Working in Norway
I went on LinkedIn the other day and read an article whose title had caught my eye: ‘The 3 Secrets to Landing a Job When the Company Isn’t Hiring’ by American business consultant Avery Blank. When clicking on the link to open this page, I admitted to myself that the keywords ‘secret’ and ‘landing’ had …
I went on LinkedIn the other day and read an article whose title had caught my eye: ‘The 3 Secrets to Landing a Job When the Company Isn’t Hiring’ by American business consultant Avery Blank. When clicking on the link to open this page, I admitted to myself that the keywords ‘secret’ and ‘landing’ had grabbed my attention, as they seemed to promise that by reading this piece I would learn three heretofore unknown tips that would assure my being offered a new position somewhere out in the working world.
I see that my tone in the previous sentence is mildly sarcastic, though I am in no way criticizing the author for putting a catchy title out there in order to attract readers (and am, by the way, not even looking for a new job). After all, I do the same thing myself when publishing my own articles on this same website, and admit to spending a bit of time working on just the right title for getting busy readers to stop for a moment and click on my link. Rather, it was what followed in the article that made me stop and think about how challenging it can be for foreign speakers of English to know just what is the right way to promote themselves when trying to get a new job. And how challenging it is to teach, for example, English-based interview technique courses to these same speakers who have also grown up in cultures where they have learned both implicitly and explicitly to lie low in the expressive terrain, so to speak.
For instance, the article uses the verb ‘love’ in a job-seeking context: ‘Companies want someone who understands and loves their product…you could love a company’s product or service…’ While my native speaker’s mind immediately dismisses this word as an example of unnecessary (and rather irritating) hyperbole, what if a foreign speaker sees it and wonders if he or she has missed something here and should therefore start using just this type of phrase in their next written application? Or perhaps orally during their next interview?
But this can so easily go all wrong. Picture the situation, 1) nervous interviewee sitting at the table blurting out, ‘I want to work here because I just love your company’s buoyant hill design on your jackup rigs’…2) uncomfortable silence in the room before interviewer says something like, ‘Um, moving along, why did you leave your last job?’.
(And reminds me of my own embarrassment when as a young, fresh-faced exchange student to Norway oh so many years ago, I was enthusiastically telling my new host family of my love for playing piano only to be abruptly cut off by my host father, who sternly stated that ‘In Norway, we love people, not playing piano.’ Felt quite put in my silly, overly expressive place at that moment.)
So is the use of this word ever acceptable when used during an interview, which is essentially a meeting between strangers? Can a foreign speaker ever feel comfortable saying it there?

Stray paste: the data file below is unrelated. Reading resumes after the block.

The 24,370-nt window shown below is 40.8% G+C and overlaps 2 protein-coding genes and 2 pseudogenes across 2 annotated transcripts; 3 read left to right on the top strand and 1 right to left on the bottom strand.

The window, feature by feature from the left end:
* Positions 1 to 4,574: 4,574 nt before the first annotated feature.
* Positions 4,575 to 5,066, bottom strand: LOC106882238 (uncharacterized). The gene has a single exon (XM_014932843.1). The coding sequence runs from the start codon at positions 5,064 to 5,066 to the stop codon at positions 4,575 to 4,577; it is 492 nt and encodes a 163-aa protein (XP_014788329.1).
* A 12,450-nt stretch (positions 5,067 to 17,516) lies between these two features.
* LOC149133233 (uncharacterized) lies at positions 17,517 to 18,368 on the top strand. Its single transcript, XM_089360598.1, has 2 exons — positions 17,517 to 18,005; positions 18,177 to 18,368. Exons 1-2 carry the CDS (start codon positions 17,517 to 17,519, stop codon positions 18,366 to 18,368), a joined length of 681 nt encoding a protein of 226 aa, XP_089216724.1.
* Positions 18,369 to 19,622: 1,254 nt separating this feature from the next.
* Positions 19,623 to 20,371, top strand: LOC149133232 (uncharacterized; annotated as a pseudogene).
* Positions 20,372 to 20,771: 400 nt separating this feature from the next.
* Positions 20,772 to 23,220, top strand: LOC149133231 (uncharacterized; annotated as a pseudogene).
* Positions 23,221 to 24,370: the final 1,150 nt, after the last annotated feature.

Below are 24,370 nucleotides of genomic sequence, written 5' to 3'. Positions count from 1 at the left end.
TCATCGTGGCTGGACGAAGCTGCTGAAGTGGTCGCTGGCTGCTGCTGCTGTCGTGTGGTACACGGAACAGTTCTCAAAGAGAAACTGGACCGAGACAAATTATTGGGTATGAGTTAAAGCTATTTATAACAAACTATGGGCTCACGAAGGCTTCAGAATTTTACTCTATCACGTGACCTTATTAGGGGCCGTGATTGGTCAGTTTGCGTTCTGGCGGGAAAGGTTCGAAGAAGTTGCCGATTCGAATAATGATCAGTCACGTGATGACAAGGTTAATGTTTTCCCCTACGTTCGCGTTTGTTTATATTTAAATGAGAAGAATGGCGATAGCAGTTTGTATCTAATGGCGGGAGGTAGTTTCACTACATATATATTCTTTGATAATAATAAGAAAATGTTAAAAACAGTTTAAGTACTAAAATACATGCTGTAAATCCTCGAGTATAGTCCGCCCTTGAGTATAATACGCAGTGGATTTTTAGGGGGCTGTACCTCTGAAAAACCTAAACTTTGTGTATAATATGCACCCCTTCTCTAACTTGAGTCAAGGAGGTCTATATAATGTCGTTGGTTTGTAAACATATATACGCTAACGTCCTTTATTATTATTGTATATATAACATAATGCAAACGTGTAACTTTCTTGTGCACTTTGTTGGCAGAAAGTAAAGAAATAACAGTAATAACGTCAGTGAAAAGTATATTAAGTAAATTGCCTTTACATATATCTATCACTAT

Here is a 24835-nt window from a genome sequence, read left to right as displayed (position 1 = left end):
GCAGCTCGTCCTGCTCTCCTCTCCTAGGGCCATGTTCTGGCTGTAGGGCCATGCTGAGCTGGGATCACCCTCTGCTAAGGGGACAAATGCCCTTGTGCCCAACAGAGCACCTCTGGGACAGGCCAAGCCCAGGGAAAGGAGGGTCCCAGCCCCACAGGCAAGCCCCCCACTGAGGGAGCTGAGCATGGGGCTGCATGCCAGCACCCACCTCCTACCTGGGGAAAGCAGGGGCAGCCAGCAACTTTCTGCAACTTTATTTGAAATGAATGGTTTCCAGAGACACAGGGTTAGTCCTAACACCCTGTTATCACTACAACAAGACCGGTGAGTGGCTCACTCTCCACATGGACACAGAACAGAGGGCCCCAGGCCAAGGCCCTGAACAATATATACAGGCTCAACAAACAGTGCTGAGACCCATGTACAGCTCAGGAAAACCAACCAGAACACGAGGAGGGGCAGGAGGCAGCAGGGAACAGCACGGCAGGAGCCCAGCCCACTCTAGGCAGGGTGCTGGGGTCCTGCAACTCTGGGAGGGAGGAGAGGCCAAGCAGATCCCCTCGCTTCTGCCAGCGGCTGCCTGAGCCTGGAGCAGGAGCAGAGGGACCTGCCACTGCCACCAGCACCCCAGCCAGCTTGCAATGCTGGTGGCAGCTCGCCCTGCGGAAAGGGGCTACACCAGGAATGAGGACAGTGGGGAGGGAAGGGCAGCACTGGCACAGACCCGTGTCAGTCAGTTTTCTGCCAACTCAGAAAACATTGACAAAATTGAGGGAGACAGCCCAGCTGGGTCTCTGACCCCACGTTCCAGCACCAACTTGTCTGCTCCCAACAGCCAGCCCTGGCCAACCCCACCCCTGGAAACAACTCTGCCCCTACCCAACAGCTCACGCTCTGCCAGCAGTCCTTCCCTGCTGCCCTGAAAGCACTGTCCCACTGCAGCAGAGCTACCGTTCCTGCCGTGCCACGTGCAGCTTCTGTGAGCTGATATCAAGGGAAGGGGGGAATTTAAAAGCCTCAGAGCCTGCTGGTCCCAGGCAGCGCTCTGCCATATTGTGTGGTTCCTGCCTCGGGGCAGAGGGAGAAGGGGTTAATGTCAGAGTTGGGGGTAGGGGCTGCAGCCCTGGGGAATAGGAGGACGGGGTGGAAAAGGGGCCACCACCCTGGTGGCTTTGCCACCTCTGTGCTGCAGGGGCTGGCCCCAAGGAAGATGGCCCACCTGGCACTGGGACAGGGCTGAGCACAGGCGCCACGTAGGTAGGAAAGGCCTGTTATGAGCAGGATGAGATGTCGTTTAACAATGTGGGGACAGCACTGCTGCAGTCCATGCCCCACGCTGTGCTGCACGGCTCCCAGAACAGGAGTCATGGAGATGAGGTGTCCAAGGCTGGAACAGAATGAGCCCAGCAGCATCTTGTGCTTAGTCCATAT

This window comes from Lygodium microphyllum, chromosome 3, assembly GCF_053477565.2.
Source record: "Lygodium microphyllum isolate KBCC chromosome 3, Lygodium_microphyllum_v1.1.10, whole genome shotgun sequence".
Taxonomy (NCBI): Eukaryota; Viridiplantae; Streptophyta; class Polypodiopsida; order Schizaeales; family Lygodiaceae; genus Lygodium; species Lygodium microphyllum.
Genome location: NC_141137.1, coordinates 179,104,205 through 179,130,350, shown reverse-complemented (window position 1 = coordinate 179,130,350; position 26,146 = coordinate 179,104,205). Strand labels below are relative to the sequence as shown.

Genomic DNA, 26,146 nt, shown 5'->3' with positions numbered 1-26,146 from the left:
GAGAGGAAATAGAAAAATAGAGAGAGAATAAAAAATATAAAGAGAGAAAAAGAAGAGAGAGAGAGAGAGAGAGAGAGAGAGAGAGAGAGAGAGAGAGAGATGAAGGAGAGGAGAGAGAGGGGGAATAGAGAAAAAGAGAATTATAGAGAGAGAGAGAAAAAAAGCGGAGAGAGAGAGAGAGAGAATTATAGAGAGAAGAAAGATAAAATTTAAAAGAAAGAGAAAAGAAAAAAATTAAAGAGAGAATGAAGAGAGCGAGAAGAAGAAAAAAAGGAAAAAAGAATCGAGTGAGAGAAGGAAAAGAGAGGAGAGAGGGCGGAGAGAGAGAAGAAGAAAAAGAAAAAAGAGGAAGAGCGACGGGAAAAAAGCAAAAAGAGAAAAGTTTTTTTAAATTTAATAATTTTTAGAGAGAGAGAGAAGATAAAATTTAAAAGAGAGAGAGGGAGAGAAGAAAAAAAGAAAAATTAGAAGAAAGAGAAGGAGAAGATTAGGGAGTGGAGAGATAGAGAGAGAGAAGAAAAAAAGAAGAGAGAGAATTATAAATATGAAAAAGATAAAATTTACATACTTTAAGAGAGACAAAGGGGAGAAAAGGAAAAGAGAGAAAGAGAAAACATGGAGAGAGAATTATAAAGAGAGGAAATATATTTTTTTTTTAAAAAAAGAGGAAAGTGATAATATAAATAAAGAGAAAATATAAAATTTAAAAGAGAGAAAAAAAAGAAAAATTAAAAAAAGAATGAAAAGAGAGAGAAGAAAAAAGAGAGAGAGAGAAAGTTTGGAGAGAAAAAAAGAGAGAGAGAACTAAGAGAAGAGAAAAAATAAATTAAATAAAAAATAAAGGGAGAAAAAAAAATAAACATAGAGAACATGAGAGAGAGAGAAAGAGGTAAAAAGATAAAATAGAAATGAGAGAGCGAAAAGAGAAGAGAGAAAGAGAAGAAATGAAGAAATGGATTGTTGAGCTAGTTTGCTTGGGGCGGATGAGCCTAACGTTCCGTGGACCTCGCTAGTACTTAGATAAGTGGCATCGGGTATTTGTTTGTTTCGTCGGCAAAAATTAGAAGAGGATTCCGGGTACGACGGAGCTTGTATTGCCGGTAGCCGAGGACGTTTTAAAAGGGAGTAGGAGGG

We got rather hung up on this job-related ‘love’ question at one of my recent courses on interview technique. Or rather, the course takers seemed to find it a very interesting topic, as it went along with discussing my point to them that they should ‘be themselves’ in any interview situation. They talked a great deal about who they felt themselves to be inside versus how they thought they should appear in that situation. And, as they pointed out, while it was easy for me as a native speaker to pick and choose English words and phrases to ‘be myself’ in this pressurized, make-it-or-break-it situation, it wasn’t at all easy for them. So it might therefore be easier to profess my love for some aspect of the company where I was trying to get a job as it would come off more naturally. Yet, as I pointed out, I might use the term but be judged harshly for it as being superficial and immature, and therefore not someone of substance that they would want on their staff (referring back to exchange student story). They talked over these points both in pairs and plenum, and many opinions were given over the course of the next half-hour.
Unfortunately, we never did completely resolve this question during our brief time together, instead leaving it up to the individual to determine if loving some aspect of their targeted employer was something they wanted to bring up during their interview conversation (although it was generally agreed that if in doubt, better to leave out -and never use it in a written application). We then talked about instead using synonyms for love as a verb, easily agreeing that ‘like’ seemed to be the best replacement, as other words listed such as ‘adulate, adore and worship’ could also be a bit much for them to spit out and an interviewer to swallow. So, ‘I like your company’s core values very much’ seemed a more acceptable way to go for the majority of people in the room.
And concluded the evening by also agreeing that even though we had talked about only this one problematic English word as it related to their getting a new job, there was a seemingly endless list of other business English terms and phrases currently being published and pushed as necessary for them to know and use in order to make it in the global workplace – which was not a situation that they ‘loved’ one little bit.